New Zealand wood pigeon - kereru

Distribution New Zealand wood pigeons are forest birds favouring lowland forests dominated by podocarps. The wood pigeon is found in most areas of both the North and South Island.

Diet Berries of the puriri, Miro, taraire and karaka, supplemented by nikau and kahikatea are the wood pigeon’s favourite food all the year round. They also eat the berries and new growth of other species. Wood pigeons can drink without raising their heads to swallow, which is unusual for a bird. They are the only native bird large enough to eat the big fruit of some of our important native forest trees. As the abundance and distribution of wood pigeon declines the distribution of the seed from these trees, such as tawa, miro karaka, taraire, and puriri will be limited.

Breeding The New Zealand wood pigeon breeds in spring and early summer. Mating is characterised by spectacular aerial displays of both sexes, particularly the male. The female lays a single egg which is very long, narrow and white. Both adults care for the egg during the 28 day incubation period, the female through the night and morning, and the male midday till evening. The wood pigeon breeds very slowly and studies show that fewer than 15% of chicks survive to independence.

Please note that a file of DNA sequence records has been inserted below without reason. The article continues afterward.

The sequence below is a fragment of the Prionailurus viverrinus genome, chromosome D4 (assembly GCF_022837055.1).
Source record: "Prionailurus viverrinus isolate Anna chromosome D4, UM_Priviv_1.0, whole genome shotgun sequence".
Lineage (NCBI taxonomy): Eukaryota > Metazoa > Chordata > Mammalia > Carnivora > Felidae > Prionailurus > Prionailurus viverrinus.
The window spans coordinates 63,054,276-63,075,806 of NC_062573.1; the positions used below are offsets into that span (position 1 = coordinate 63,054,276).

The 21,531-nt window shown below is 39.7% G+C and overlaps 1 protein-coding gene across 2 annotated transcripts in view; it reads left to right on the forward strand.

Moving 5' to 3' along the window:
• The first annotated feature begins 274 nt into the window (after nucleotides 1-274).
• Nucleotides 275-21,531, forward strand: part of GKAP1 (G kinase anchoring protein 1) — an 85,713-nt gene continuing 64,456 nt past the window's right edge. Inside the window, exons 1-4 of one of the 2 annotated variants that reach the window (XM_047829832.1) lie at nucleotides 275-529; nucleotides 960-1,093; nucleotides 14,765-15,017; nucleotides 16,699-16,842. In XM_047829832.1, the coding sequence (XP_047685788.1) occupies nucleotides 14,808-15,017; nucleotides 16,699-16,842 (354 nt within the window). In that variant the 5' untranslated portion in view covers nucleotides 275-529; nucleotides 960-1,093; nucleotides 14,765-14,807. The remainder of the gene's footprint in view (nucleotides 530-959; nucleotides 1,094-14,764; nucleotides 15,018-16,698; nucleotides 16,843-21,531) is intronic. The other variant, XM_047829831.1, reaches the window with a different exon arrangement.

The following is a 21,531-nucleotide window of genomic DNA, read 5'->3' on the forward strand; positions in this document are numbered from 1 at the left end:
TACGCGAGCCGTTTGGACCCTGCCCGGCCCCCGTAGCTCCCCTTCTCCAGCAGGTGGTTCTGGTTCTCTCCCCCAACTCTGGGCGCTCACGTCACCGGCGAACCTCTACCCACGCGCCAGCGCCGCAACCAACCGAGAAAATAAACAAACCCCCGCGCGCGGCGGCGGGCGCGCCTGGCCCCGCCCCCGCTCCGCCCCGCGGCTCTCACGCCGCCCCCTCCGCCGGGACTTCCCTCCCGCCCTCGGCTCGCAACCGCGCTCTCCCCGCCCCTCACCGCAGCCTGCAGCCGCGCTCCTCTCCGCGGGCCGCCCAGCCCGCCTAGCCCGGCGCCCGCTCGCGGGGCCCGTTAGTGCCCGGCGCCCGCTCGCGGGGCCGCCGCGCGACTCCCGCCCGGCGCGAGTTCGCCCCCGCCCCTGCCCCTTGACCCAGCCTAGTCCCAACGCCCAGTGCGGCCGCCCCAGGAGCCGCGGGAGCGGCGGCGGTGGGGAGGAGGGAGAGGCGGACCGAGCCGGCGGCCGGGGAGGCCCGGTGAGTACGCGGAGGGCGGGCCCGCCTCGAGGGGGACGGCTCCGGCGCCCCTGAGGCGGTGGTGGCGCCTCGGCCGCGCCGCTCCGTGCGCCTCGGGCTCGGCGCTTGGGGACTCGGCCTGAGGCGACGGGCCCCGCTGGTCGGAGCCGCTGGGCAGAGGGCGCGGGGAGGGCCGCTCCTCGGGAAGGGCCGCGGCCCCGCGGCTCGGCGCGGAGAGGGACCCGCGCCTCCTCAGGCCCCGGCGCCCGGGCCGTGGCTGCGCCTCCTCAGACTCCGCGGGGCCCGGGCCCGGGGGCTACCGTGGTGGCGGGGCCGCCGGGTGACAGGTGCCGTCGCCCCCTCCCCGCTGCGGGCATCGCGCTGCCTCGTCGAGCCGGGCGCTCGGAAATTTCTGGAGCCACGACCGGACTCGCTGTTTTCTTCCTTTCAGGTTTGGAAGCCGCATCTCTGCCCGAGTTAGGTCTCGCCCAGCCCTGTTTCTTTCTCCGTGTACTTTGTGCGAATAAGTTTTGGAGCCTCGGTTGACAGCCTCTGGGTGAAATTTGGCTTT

General There are two sub species of wood pigeon, Novaeseelandiae, which breed on the three main islands. Chathamensis reside in the Chatham Islands, are a larger species.  Spadicea survived on Norfolk Island until the 1800's

The wood pigeon was considered good eating and was preserved and stored, as shown below.

Common page
Birds of New Zealand
Wood pigeon, Kereru birds of New Zealand
Wood pigeon, Kereru birds of New Zealand
Steven Reekie
Wood pigeon, Kereru birds of New Zealand
Steven Reekie
Steven Reekie
wood pigeon - Kereru
Paul Knight

"Permission of the Alexander Turnbull Library, Wellington, New Zealand, must be obtained before any re-use of this image."Reference number: 1/1-017332-G

Young Maori man alongside the doorway of a pataka (Maori storehouse) with taha (Maori calabashes made from the fruit of the gourd plant) for holding preserved birds such as Wood Pigeon. Photographer unknown. Note the carving to the right. Awesome photo for the time. The more you look the more you notice.